“Sorry I couldn’t get another Writing Session in here today. We went to Bhaktivinoda’s place. I spoke there in quiet before the crowd came and then again. Now I seem to have caught a cold.
“I wrote a letter and said I need a tailor-made program to get through life or the material world. But the world doesn’t always arrange or allow for Satsvarupa to have it his way. In which case I ‘rebel’ and get a headache. But if I can control the situation, I don’t get a headache. I said I am amazed how ISKCON devotees, young ones and also leaders, go seven hours in a morning program and then only begin their day and go nonstop until one o’clock. I said my full days of participation like that are over. I wrote in this letter that I am pursuing a career of personal writing which I began with Journal & Poems in 1986 and which has evolved . . . I do it mostly for myself, but some of it can be edited and shared.
“Maybe after tonight’s meeting I can come back and do a poem and then some more. Initial reluctance to sit and write is, I suppose, part of the India experience. But it is worth writing.
“I ventured an opinion in private that the kailash on top of Srila Prabhupada’s samadhi looks too big. Alex said all architects who come also think like that. The strangeness is the mixture of different styles, Western and Eastern which he said is typical of everything in ISKCON. There is classical handsomeness in the marble dome, like the Jefferson Memorial but the ‘gold’ kailash on top looks like a big gaudy thing, stuck on the top of a Christmas tree. Oh well, he said, it’s done, and will stay there 150 years. He said books are better than buildings because books are eternal. I thought, “Well, they are “eternal” only if someone keeps putting them in reprints.’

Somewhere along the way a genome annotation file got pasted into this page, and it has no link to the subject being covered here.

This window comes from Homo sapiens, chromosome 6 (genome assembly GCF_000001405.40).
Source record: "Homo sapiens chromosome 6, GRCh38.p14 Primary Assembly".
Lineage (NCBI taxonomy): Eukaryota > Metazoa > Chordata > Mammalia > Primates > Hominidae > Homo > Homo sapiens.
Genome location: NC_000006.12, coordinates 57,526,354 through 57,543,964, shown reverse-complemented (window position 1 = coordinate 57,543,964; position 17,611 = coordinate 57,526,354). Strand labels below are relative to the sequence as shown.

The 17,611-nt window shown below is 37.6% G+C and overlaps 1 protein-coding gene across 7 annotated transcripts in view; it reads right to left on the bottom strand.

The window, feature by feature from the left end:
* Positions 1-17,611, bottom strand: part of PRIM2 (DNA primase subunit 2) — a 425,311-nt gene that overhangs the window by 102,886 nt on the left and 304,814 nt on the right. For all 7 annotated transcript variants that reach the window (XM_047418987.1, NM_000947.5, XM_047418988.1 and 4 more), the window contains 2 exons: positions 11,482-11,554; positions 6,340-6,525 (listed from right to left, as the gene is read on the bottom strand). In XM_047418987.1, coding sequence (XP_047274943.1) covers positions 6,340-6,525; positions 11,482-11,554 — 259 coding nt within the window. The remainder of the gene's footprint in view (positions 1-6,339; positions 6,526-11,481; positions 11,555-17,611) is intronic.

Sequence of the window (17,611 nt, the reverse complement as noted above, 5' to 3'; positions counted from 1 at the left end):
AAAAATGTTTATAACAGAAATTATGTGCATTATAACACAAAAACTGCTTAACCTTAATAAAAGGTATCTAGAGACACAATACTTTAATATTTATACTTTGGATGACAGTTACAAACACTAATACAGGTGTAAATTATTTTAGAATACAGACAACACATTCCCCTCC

“I’ve got a headache.
“‘You are avoiding raganuga’ he said, ‘while
I’m pursuing it and feel acaryas are
encouraging me when I pray at their
samadhi in Vrndavana.’
His guru has gone simple, asserts,
“‘It’s all in Prabhupada’s books.’
But I don’t want to bully him from
my superior position as father.
“‘Are you tired?’ I asked the 50 disciples
after an hour. But they looked alert.
I keep going commenting from Prabhupada’s
’66 diaries daring to expose my own thought
as ‘not best, but best for me.’
‘How do you develop selfless service for
the guru?’ she asks. I’m at a loss to
answer precisely because
I don’t know myself!
Then did you bluff an answer?
Is this your poem or are you
too busy with your family tonight?
“Sore throat, sniffles, give them all.
You can ‘write me letters.’ Pretend he can
take care of disciples but admits,
‘There’s a limit.’
“A stack of new letters on my desk but
I chose to come here to you, big page
and blue felt ink. Goodnight, they’re
singing namamisvaram, weather changing,
I spouted out all I could, their
faces, best wishes . . . I lingered on
a Zen line, ‘When you carry wood,
carry wood, when you draw water,
draw water,’ and said it can be included
within Krsna consciousness. When you
chant japa, chant japa, when you
go to mangala-arati, be there. One
devotee raised his hand and said, ‘I’ve been
keeping a journal here in Mayapur and